described the insignia of the Hetman as being the truncheon, the
national standard, the horsetail, kettledrums and signet, a group of
emblems strongly suggesting Tartar influence; the dress of the Cossacks
was, likewise, borrowed from that of the Caucasus Mohammedan tribes, and
in this Caucasian dress the new Hetman of the Ukraine, Skoropadski, took
office at Kiev. His name indicates that he is not a Ruthenian, (Little
Russian,) but a Pole. It has been a consistent element of Austrian
policy to favor the Poles at the expense of the Ruthenians, with the
result that many Poles are strongly pro-Austrian, and hold high office
under the Austrian crown.


PRECEDENTS FOR A SEPARATE ULSTER.

When the Dominion of Canada was formed by the British North America act
of 1867, it included only four provinces, Upper and Lower Canada,
(Ontario and Quebec,) Nova Scotia and New Brunswick. Provision was made
in the act for the voluntary admission of Prince Edward's Island, the
Northwest Territories and Newfoundland into the Dominion. While the
Northwest Territories took advantage of this provision, and are now
organized as the Provinces of Manitoba, British Columbia, Alberta,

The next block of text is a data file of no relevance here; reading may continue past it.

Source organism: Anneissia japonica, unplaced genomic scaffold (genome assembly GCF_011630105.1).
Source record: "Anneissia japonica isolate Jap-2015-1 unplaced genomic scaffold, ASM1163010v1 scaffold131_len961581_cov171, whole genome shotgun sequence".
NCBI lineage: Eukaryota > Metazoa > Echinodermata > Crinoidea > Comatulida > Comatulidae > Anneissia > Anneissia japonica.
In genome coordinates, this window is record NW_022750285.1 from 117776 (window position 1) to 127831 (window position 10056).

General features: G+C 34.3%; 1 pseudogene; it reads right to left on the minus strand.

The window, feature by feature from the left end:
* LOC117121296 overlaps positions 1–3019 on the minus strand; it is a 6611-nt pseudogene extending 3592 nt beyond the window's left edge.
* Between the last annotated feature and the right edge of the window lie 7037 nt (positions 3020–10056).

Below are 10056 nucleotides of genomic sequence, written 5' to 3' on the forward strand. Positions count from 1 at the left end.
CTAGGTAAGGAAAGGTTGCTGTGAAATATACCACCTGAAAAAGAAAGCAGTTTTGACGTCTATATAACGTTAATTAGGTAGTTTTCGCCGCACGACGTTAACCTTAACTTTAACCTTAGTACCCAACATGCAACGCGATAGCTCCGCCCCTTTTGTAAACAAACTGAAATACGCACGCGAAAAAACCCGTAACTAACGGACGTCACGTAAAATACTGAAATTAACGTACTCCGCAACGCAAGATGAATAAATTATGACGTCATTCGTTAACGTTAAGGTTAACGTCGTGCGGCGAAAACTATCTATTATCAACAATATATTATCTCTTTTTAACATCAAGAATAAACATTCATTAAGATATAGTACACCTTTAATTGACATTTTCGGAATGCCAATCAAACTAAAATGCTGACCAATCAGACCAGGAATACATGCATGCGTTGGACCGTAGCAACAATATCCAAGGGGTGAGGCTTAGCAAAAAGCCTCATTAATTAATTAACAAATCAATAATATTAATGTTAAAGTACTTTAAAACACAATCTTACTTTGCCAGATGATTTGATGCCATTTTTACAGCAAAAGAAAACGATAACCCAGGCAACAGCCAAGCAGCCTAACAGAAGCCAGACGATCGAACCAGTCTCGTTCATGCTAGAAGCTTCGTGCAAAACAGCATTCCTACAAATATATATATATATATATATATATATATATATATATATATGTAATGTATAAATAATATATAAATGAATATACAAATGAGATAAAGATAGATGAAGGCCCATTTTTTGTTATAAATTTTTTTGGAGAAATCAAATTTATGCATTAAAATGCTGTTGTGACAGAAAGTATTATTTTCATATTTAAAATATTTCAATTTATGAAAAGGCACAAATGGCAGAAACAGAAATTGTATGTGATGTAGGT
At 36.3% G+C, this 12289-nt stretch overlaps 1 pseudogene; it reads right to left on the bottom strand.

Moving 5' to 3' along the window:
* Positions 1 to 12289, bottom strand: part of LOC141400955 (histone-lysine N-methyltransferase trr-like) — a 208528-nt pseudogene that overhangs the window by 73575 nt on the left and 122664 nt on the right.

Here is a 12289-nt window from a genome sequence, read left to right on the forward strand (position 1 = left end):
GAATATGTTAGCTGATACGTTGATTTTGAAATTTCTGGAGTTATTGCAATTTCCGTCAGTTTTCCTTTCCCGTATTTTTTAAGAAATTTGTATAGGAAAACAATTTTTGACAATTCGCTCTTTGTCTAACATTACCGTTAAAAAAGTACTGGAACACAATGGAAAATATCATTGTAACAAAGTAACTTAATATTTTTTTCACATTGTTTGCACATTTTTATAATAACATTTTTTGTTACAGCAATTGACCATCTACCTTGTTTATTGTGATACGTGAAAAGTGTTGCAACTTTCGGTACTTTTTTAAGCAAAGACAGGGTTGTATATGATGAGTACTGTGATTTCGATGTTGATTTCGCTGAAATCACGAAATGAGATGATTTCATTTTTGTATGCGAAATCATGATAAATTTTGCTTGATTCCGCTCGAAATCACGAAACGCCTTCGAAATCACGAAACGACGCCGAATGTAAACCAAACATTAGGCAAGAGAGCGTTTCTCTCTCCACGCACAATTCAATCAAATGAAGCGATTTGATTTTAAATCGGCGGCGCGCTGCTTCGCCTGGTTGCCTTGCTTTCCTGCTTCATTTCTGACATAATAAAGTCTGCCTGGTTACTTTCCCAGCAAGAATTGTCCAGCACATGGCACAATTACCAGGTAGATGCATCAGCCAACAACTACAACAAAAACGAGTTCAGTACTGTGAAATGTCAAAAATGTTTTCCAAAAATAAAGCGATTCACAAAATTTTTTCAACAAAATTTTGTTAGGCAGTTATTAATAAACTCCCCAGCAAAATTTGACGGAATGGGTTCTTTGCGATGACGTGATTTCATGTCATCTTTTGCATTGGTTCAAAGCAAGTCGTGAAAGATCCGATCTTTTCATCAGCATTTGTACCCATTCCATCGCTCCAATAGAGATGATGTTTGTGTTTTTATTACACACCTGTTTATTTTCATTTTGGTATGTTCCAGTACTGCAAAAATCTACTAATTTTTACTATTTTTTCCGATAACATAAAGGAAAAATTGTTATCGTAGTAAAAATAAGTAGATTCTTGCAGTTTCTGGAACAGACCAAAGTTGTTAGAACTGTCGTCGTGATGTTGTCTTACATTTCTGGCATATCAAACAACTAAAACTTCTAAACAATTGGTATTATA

Saskatchewan, Yukon and the Northwest Territories, Newfoundland, with
Labrador, the latter 120,000 square miles in area, preferred to remain
outside the Dominion of Canada, and has a wholly distinct Constitution
and administration, as independent of Canada as is that, for example, of
British Guiana. Compulsion was never suggested to bring Newfoundland and
Labrador within the Dominion of Canada, though Labrador is
geographically a part of the Canadian mainland.

In Australia likewise the union of the colonies was entirely voluntary.
Five of these, New South Wales, Victoria, Queensland, South Australia,
and Tasmania, by legislative enactments, approved by the direct vote of
the electors, declared their desire for a federal union, and the
Imperial Parliament gave effect to this by the act of July 9, 1900. This
act provided for the inclusion of Western Australia in the Australian
Commonwealth, if that colony so desired; and Western Australia shortly